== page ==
It came running a VIA C3 CPU at 800MHz and with a whopping 128MB of DDR333, but it came in a nice case for a project.  It’s face has 7 buttons and an LCD.  It attempts to display a DMX banner as soon as power is applied. By attempts I mean that about half of the display is dead.

Inside, the front panel has a ‘floppy’ power connector and a 10 pin ribbon which connects to two USB ports on the motherboard.  The usb connection is a FTDI usb to serial interface.  After some trial and error, I’ve discovered that it runs runs at 19.2k baud and the buttons are mapped to send the following codes. 

  1. Style Up
  2. Style Down
  3. Left: 
  4. Up
  5. *
  6. Down
  7. Right

When I send text to the display at the same baudrate it appears to display one LCD, but since the display is so bad it’s hard to see if the correct text is displayed, and I haven’t found what to send the display to set cursor position or clear the display.

I replaced the motherboard with and old socket 757 motherboard with a 1.8ghz AMD CPU, and I plan to make this a music jukebox at some point.  It’s burried deep on my todo list for now and if I come up with anything worth sharing I certainly will.

pfSense

I’ve recently replaced an aging Linksys WRT54G running DD-WRT with a PC running pfSense. 

Around a month ago I added a second NIC to an old mini-ITX 1ghz VIA motherboard I had lying around and dropped it in place of DD-WRT.  The PCI NIC started locking up daily about a week ago.  pfSense automatically restarts the interface after a minute or so, so it wasn’t very urgent.

I recently aquired a P4 machine with dual onboard NICs, so last night I swapped it in place of the VIA machine.  Since my internet connection peaks at around 40mbit,  I won’t be seeing any immediate benefit from the gbit nics.  I’ve been prepared with a DOCSIS 3 Motorolla Surfboard for around a year, so I’ve got my fingers crossed I’ll see Charter jump over the 100mbit barrier.  Besides, It’s nice to see more gigabit link lights lit.

Although CPU utilization was never very high with on VIA, the web configuration pages are much faster on the P4.  Now that I have more wiggle room, I will likely add a spinning hdd (or two) and play around with using it as a caching proxy (both forward and reverse), for VPN access, and possibly as my SIP PBX.

I currently run a few local web services on different machines behind some apache name-based reverse proxy vhost configurations   I’m working on moving these roles to pfSense, so I’m going to try to document my steps post an update when I’m done.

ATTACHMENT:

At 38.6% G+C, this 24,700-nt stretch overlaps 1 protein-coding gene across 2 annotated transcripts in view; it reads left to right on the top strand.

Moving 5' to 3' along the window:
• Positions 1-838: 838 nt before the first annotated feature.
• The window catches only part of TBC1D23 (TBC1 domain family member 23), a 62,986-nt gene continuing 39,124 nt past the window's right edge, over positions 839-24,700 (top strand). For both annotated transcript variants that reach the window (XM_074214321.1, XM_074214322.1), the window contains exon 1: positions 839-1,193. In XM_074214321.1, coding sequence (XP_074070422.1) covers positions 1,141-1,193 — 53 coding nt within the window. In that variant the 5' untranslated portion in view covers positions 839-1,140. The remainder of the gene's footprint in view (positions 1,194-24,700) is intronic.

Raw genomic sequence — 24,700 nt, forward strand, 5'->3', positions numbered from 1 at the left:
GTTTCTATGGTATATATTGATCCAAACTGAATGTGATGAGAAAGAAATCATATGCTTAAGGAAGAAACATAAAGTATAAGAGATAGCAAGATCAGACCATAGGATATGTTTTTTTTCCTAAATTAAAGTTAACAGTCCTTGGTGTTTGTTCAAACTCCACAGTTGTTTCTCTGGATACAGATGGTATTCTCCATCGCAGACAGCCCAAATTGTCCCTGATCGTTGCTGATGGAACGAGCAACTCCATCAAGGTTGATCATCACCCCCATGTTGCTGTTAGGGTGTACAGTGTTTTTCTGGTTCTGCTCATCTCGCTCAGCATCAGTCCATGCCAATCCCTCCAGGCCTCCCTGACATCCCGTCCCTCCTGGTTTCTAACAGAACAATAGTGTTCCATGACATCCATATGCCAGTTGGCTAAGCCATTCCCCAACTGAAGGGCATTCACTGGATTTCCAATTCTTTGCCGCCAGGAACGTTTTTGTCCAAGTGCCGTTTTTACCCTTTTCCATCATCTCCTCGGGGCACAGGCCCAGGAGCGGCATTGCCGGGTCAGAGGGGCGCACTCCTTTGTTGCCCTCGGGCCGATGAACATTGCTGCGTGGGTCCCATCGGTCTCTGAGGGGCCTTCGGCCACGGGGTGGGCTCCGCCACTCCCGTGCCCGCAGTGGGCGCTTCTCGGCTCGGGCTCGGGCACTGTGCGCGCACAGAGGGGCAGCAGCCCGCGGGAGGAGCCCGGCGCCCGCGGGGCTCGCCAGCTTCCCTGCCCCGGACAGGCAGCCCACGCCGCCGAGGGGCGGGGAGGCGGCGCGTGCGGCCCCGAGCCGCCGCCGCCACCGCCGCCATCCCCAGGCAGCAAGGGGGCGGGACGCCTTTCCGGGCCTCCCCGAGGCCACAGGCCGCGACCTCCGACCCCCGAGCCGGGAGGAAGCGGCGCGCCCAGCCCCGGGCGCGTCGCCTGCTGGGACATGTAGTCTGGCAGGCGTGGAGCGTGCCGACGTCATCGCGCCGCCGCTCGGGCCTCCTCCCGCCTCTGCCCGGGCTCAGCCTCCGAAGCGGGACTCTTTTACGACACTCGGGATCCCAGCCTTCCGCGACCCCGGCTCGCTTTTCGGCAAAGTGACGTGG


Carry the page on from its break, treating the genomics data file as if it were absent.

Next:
Creating Keyboard Shortcuts for the CR-48’s missing keys on Ubuntu Linux

Running an OS other than Chrome OS on a CR-48 turns it into a perfect portable computer that can do much more than when it was just a browser.  The biggest drawback I’ve found is that the keyboard is customized for the OS it came with:  It’s missing keys, the function keys are labeled only with icons, and there is a Search key where a caps lock key should be.  

Using Ubuntu, you can create shortcuts with “Keyboard Shortcuts” in the System menu under Preferences.  Just click the Add button, give a name and command, apply, click the row for the command you created under the Shortcut column, and key your desired shortcut.

To create keyboard shortcuts that control backlight brightness, you will need to install xbacklight, and for mapping shortcuts to missing keys you need xvkbd and xbindkeys.

sudo apt-get install xbacklight xvkbd xbindkeys

The search key by default is mapped to Super/Mod4, which is usually the Windows key. After running Windows on the CR-48 for a few months I’ve grown familiar to using the search key as the Windows key, so I’ve decided to use it as the modifier key for my shortcuts.  Here’s how I have configured mine.  You can edit these to your liking.

“Brightness Down” maps Mod+F6 to
xbacklight -steps 1 -dec 20

“Brightness Up” maps Mod4+F7 to
xbacklight -steps 1 -inc 20 

“Press Home” maps Mod4+Left to
/usr/bin/xvkbd -xsendevent -text “\[Home]”

“Press End” maps Mod4+Right to
/usr/bin/xvkbd -xsendevent -text “\[End]”

“Press Page Up” maps Mod4+Up to
/usr/bin/xvkbd -xsendevent -text “\[Prior]”

“Press Page Down” maps Mod4+Down to
/usr/bin/xvkbd -xsendevent -text “\[Next]”

“Press F11” maps Mod+F4 to
/usr/bin/xvkbd -xsendevent -text “\[F11]“

For volume control, instead of creating custom commands, I’ve edited the existing audio keys to be my modifier plus the function keys with the correct icon.  (F8 for mute, F9 for volume down, and F10 for Volume up)

You may find that using the mapped keys with extra modifiers do not work.  For example, I have a habbit of using shift home and shift end for selecting from current cursor position to beginning and end of lines, and ctrl shift home/end for selecting from current cursor position to beginning/end of a page.  For any combination modifiers using shortcut keys you will need to create more shortcuts.

“Shift End” maps Shift+Mod4+Right to
/usr/bin/xvkbd -xsendevent -text “\S\[End]”

“Shift Home” maps Shift+Mod4+Left to
/usr/bin/xvkbd -xsendevent -text “\S\[Home]”

“Ctrl Shift End” maps Ctrl+Shift+Mod4+Right to
/usr/bin/xvkbd -xsendevent -text “\C\S\[End]“

“Ctrl Shift Home” maps Ctrl+Shift+Mod4+Left to
/usr/bin/xvkbd -xsendevent -text “\C\S\[Home]“